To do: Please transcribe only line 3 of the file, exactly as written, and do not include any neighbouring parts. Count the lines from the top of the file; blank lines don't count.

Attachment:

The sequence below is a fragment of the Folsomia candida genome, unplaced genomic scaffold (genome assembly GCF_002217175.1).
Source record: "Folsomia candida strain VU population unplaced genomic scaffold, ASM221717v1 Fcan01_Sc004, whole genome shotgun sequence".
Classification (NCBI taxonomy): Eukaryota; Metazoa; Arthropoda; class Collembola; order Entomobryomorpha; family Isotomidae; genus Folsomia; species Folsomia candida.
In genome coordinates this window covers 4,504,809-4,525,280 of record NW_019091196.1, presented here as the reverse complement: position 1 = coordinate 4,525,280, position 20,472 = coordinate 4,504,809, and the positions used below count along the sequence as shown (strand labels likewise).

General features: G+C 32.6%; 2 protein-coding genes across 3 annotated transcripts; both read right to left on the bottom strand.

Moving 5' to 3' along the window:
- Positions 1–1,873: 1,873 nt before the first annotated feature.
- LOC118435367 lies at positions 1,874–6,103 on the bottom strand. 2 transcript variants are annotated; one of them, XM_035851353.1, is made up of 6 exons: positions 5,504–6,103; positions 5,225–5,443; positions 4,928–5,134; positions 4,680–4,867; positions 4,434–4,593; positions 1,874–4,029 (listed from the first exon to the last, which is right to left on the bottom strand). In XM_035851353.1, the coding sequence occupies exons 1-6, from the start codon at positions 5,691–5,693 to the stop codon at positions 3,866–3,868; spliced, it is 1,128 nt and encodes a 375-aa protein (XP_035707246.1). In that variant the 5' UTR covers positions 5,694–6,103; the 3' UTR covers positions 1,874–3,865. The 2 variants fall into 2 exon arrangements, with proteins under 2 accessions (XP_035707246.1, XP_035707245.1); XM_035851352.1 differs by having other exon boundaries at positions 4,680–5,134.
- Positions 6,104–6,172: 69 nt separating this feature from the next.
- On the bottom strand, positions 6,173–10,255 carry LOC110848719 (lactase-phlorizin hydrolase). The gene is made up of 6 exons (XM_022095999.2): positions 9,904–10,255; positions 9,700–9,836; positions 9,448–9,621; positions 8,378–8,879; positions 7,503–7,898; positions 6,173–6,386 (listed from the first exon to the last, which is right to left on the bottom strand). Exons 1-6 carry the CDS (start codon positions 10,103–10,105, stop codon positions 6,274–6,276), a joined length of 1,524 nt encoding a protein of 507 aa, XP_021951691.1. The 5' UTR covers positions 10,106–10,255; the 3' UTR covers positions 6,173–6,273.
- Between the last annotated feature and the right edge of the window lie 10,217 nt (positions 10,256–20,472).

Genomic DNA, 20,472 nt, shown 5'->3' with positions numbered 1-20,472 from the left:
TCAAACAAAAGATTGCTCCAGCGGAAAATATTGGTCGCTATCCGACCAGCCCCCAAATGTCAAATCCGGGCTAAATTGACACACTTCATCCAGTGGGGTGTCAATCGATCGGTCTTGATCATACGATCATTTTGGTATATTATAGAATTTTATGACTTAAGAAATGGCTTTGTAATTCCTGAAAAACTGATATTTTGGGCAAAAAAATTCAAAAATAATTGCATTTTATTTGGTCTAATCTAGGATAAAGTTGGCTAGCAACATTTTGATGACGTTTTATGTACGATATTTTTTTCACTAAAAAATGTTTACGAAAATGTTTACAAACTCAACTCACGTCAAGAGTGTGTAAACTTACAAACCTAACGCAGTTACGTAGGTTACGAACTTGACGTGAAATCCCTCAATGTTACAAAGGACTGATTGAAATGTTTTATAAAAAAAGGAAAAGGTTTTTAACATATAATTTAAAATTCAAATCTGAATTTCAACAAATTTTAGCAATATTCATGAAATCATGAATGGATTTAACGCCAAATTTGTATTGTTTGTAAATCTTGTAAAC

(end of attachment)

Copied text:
Classification (NCBI taxonomy): Eukaryota; Metazoa; Arthropoda; class Collembola; order Entomobryomorpha; family Isotomidae; genus Folsomia; species Folsomia candida.